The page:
Quantic Dream pride themselves on crafting together a film-like experience for all of their titles; Fahrenheit, Heavy Rain, Beyond: Two Souls, and now Detroit: Become Human, all provide the player with some control over the story. But with Detroit, it’s been taken to the next level. Heavy Rain and Beyond had several different endings, but Quantic Dream does something truly different and unique with Detroit, something that will make you replay each and every scene to find out all of the outcomes and it’s more than definitely a task that you should do if you want the entirety of the experience that’s presented to us in the game.
Playing through the three semi-interwoven stories as Kara, Markus, and Connor has you making so many choices that can and will change everything based on how much (or little) you’re willing to engage with your environment. For example, towards the beginning of the game with Kara, you’re ordered to clean up your owner’s home, choosing how far you want to go with the duties that you’re given. If you go into a certain room, you can find a gun inside of a drawer that will open up a choice in a future scene. You can also just not run into it at all, making that item unusable later on.
These intricacies weave and flow with the story together in a way that will just boggle your mind once you see that flowchart at the end of every gameplay scene. This flowchart not only shows you the percentage of options that you explored, but you can see every single situation that could have or did happen during your gameplay. Seeing the chart makes you think about how you could have tackled that situation differently or lets you take a deep look at how many ways it could have played out. Even though the main game takes about nine hours or so to finish in one playthrough, there’s a ton of other choices that could have been made and loads of other conversations that you’ve probably missed.
It’s hard to imagine a story-driven game that features androids going about their daily life can be satisfying to play over and over, but Detroit finds a way to pull this off. There’s a point to going back and completing that flowchart, there’s a valuable reward for your efforts. In so many instances, you’re essentially playing through a completely different story. One game that sports a similar appeal was last years NieR: Automata, which surprised players with how rewarding it makes multiple playthroughs. If you’re invested in it, you’ll be treated to obvious changes like departures from the original main storyline and different endings, as well as subtle details that make you feel intelligent for noticing them. You also feel more connected to these three main characters the more you dive deep into their narratives and the choices that they would make and how they react to certain situations, creating a more fleshed out version of them. Simply playing the game once will only let you see one side of each of them, but in reality, they are all multi-dimensional and you can choose what light you would like to see them in.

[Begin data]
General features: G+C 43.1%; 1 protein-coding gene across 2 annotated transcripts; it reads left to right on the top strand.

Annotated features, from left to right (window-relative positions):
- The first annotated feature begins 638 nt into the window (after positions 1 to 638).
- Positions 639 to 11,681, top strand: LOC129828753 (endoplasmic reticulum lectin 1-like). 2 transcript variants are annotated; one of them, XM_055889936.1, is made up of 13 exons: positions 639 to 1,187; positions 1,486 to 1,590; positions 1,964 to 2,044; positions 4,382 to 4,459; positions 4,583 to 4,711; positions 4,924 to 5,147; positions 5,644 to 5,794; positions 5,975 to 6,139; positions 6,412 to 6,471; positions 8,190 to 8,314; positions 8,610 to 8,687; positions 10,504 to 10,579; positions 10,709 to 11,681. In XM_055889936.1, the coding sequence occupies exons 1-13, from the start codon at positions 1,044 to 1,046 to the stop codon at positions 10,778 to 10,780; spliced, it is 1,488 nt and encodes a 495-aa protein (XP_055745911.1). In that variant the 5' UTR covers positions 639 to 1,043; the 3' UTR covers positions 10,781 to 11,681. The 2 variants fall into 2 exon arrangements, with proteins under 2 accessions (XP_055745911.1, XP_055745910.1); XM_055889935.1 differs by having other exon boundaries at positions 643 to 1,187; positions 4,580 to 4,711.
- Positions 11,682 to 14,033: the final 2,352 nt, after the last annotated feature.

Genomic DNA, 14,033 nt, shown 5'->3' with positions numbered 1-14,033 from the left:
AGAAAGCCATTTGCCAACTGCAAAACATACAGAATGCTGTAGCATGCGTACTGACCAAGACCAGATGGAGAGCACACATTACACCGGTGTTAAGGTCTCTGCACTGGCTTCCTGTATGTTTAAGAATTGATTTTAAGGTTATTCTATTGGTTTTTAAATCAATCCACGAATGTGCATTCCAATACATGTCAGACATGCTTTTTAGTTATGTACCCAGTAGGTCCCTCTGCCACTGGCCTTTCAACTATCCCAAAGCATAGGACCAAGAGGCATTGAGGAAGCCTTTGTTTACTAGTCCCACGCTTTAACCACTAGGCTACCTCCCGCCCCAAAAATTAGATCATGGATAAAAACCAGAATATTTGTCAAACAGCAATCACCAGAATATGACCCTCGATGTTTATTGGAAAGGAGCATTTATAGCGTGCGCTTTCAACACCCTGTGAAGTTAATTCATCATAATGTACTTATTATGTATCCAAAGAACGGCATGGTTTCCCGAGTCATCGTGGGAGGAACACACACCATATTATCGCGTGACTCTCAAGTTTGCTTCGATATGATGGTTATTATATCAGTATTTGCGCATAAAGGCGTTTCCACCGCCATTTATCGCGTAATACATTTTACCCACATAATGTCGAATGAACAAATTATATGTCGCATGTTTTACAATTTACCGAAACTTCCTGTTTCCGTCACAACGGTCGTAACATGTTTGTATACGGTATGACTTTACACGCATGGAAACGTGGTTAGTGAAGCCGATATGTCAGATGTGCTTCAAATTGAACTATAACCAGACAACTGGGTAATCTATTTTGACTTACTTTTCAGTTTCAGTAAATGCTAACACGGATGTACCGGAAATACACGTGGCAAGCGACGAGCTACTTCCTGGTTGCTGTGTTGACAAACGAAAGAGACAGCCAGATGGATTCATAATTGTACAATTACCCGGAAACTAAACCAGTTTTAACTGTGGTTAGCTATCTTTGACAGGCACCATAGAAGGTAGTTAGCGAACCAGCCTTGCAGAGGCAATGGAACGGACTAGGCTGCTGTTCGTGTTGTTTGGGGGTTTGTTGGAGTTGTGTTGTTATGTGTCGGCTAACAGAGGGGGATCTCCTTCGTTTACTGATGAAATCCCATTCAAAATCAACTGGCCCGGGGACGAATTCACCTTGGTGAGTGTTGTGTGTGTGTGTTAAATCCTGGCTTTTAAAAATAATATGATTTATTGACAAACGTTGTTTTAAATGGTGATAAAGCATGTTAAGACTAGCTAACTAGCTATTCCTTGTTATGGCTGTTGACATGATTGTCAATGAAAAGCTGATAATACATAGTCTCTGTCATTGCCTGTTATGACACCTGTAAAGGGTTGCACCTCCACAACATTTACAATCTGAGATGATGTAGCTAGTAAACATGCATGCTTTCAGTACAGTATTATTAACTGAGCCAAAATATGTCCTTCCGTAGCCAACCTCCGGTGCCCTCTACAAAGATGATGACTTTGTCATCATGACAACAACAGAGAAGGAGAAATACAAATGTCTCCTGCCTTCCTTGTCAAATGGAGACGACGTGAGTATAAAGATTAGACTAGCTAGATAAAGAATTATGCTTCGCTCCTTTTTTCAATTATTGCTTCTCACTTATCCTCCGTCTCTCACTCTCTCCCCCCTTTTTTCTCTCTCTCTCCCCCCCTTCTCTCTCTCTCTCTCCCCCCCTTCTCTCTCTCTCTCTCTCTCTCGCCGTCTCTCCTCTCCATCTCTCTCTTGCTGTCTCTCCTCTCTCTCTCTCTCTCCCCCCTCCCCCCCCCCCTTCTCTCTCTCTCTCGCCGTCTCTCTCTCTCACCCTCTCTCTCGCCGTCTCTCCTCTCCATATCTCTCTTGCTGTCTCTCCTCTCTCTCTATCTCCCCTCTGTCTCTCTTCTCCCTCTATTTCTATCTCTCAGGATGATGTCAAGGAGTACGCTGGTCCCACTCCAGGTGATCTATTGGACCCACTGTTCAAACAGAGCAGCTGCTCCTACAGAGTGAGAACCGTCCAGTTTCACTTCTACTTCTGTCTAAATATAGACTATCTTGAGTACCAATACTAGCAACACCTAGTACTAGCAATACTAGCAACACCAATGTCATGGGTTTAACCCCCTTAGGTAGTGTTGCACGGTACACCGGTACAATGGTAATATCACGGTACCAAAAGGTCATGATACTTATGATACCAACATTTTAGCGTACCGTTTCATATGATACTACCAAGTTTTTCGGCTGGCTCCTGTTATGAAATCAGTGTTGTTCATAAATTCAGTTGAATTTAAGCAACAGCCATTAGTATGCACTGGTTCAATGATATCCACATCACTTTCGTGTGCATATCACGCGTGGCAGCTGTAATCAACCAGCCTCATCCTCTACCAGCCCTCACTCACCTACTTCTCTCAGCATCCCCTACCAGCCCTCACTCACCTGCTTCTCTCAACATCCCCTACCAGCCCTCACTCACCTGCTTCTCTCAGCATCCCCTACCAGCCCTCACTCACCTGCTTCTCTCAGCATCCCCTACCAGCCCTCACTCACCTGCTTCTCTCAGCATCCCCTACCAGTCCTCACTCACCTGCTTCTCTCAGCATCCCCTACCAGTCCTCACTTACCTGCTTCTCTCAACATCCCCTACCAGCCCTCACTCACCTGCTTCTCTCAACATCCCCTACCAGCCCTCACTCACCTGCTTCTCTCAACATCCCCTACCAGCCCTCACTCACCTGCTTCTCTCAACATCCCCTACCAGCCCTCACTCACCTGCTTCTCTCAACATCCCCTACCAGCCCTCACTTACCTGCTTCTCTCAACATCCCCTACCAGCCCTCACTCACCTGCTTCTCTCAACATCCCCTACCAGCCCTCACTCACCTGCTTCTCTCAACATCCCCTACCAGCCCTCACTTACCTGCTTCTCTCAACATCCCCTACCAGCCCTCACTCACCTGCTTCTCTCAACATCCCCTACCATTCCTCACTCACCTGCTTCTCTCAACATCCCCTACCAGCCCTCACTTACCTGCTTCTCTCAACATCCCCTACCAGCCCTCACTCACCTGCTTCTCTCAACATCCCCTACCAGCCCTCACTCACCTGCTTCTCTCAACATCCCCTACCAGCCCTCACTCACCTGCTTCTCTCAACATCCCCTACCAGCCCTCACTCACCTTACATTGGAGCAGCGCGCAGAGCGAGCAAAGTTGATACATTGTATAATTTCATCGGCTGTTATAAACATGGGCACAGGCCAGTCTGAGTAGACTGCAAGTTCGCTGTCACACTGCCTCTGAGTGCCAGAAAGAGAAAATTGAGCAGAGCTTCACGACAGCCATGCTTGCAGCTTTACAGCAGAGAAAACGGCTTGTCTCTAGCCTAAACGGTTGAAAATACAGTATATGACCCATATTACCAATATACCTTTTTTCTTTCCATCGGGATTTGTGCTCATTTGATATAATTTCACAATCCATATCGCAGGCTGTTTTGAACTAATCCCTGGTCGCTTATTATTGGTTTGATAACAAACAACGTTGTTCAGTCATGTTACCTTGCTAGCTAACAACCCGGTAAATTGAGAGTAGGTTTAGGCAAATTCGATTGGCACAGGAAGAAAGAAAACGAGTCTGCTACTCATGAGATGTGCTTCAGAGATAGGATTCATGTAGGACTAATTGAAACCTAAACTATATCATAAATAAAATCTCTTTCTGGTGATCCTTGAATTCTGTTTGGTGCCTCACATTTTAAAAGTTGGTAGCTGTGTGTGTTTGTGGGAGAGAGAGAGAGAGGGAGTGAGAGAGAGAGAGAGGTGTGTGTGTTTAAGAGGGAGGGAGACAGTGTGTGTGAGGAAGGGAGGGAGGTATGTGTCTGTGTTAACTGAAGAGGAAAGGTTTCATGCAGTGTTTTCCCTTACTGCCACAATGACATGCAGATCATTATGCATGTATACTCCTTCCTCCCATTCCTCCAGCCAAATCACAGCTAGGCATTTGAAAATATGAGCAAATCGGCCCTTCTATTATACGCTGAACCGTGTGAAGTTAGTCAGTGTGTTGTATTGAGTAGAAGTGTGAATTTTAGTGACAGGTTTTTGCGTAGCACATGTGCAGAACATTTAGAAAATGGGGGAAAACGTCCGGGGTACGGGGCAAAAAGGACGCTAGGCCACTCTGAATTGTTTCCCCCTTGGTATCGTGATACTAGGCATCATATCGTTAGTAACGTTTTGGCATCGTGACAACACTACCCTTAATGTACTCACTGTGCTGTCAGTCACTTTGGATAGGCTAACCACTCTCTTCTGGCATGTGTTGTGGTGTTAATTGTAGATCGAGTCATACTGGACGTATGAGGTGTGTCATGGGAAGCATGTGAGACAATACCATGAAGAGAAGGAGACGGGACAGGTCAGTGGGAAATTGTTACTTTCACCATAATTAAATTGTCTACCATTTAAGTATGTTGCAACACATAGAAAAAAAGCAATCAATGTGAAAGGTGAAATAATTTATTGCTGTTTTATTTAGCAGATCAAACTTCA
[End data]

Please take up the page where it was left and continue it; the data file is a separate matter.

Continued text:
Another game that comes to mind when I think about Detroit’s multiple paths is Until Dawn, which provides the player with tons of choices that can severely alter the few endings that the game has. Ultimately, at the end of that game, it’s all about who you kept alive at the end of the narrative instead of discussing the actual end of the game, which plays out pretty much the same way regardless of the paths you chose to take and decisions you made. What Detroit does differently is the fact that one character’s death won’t really affect another player’s story, leaving that branch of the storyline to be obsolete, while continuing the other’s without a hitch.
Playing around with the scenarios and dialogue options is the most fun and rewarding aspect of Detroit: Become Human because there’s so much that can go wrong and so much that can go less wrong. It was a really strange feeling to go through a scene and think to myself, “There’s not too many things that could have happened differently,” and then proceed to see that flowchart and realize that you only experienced about 40% of everything that that scenario had to offer your character. Completing more and more of the flowchart will not only let you see other outcomes but you’ll get to explore new areas that you haven’t been to before, filling out the gray areas of Detroit and taking advantage of everything the android-filled world has to offer, giving you more insight into how everything works and provides more context, which will most likely allow you to make better-informed decisions in the future.
Quantic Dream has cooked up quite a delicious narrative-based experience that honestly makes your choices have a certain gravitas to them, unlike other games that promise different endings and outcomes. Like previously mentioned, you can end up finding that key item that can give you the upper hand in a confrontation or you can miss it entirely and just try to talk it out or run away from the problem – the options are massive. Detroit does everything in its power to persuade you to experience the story not once, not twice, but many many times, and you more than definitely should. Seeing those flowcharts fill up to 100% for every scene will be one of the most rewarding and satisfying things that you can feel in a game like this. It might take a while to go back and sit through the game multiple times, but as long as you complete different objectives and take risks that you normally wouldn’t take, then it should feel like you’re playing an entirely new game.